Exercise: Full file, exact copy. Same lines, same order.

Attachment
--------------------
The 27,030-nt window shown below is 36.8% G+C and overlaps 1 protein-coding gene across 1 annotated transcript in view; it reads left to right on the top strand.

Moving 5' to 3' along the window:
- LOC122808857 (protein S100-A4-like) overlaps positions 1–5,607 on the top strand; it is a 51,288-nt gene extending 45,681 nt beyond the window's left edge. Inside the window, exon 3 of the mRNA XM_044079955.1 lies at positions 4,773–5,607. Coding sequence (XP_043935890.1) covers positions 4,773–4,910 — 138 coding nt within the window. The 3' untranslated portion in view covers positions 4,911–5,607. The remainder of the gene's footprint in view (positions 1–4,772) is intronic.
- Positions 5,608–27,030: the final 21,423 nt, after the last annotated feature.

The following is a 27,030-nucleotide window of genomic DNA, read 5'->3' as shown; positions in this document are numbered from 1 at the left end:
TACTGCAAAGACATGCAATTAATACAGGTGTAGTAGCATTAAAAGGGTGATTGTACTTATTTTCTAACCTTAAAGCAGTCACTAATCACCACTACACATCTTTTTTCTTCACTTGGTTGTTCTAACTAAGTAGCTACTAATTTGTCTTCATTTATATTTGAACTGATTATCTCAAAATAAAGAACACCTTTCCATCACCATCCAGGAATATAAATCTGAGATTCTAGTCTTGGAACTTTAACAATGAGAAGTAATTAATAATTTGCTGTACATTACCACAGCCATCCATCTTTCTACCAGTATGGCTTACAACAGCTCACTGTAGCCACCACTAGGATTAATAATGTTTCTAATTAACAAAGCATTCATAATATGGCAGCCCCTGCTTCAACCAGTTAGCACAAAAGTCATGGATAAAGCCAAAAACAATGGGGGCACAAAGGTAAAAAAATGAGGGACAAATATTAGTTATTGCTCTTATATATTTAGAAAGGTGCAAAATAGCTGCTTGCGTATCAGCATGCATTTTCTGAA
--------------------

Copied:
The 27,030-nt window shown below is 36.8% G+C and overlaps 1 protein-coding gene across 1 annotated transcript in view; it reads left to right on the top strand.

Moving 5' to 3' along the window:
- LOC122808857 (protein S100-A4-like) overlaps positions 1–5,607 on the top strand; it is a 51,288-nt gene extending 45,681 nt beyond the window's left edge. Inside the window, exon 3 of the mRNA XM_044079955.1 lies at positions 4,773–5,607. Coding sequence (XP_043935890.1) covers positions 4,773–4,910 — 138 coding nt within the window. The 3' untranslated portion in view covers positions 4,911–5,607. The remainder of the gene's footprint in view (positions 1–4,772) is intronic.
- Positions 5,608–27,030: the final 21,423 nt, after the last annotated feature.

The following is a 27,030-nucleotide window of genomic DNA, read 5'->3' as shown; positions in this document are numbered from 1 at the left end:
TACTGCAAAGACATGCAATTAATACAGGTGTAGTAGCATTAAAAGGGTGATTGTACTTATTTTCTAACCTTAAAGCAGTCACTAATCACCACTACACATCTTTTTTCTTCACTTGGTTGTTCTAACTAAGTAGCTACTAATTTGTCTTCATTTATATTTGAACTGATTATCTCAAAATAAAGAACACCTTTCCATCACCATCCAGGAATATAAATCTGAGATTCTAGTCTTGGAACTTTAACAATGAGAAGTAATTAATAATTTGCTGTACATTACCACAGCCATCCATCTTTCTACCAGTATGGCTTACAACAGCTCACTGTAGCCACCACTAGGATTAATAATGTTTCTAATTAACAAAGCATTCATAATATGGCAGCCCCTGCTTCAACCAGTTAGCACAAAAGTCATGGATAAAGCCAAAAACAATGGGGGCACAAAGGTAAAAAAATGAGGGACAAATATTAGTTATTGCTCTTATATATTTAGAAAGGTGCAAAATAGCTGCTTGCGTATCAGCATGCATTTTCTGAA